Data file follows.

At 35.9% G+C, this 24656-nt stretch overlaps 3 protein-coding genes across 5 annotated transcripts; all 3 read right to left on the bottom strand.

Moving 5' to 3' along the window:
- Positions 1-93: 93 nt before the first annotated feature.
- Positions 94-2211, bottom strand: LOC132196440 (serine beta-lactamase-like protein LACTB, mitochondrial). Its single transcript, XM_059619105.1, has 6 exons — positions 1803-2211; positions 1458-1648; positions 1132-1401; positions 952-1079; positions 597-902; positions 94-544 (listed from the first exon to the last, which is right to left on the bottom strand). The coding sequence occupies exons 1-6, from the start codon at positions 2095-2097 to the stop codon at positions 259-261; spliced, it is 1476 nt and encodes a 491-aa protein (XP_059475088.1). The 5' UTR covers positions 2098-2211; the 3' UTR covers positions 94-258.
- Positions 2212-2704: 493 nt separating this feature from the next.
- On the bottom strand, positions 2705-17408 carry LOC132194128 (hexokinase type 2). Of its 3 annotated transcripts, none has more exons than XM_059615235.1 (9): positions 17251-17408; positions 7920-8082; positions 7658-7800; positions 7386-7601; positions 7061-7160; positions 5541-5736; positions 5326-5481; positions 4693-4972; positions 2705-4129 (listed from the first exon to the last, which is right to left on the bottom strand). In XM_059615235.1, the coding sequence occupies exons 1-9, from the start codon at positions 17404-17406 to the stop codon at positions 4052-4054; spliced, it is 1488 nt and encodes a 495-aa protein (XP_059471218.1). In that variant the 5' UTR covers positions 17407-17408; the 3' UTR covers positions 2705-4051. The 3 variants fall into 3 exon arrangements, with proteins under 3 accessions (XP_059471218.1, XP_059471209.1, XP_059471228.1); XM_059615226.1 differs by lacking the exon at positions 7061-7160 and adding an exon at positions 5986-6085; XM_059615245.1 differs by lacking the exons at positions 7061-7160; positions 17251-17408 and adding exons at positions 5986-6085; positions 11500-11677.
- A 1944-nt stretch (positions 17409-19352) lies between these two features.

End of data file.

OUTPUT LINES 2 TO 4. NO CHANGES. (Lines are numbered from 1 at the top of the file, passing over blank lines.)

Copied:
Moving 5' to 3' along the window:
- Positions 1-93: 93 nt before the first annotated feature.
- Positions 94-2211, bottom strand: LOC132196440 (serine beta-lactamase-like protein LACTB, mitochondrial). Its single transcript, XM_059619105.1, has 6 exons — positions 1803-2211; positions 1458-1648; positions 1132-1401; positions 952-1079; positions 597-902; positions 94-544 (listed from the first exon to the last, which is right to left on the bottom strand). The coding sequence occupies exons 1-6, from the start codon at positions 2095-2097 to the stop codon at positions 259-261; spliced, it is 1476 nt and encodes a 491-aa protein (XP_059475088.1). The 5' UTR covers positions 2098-2211; the 3' UTR covers positions 94-258.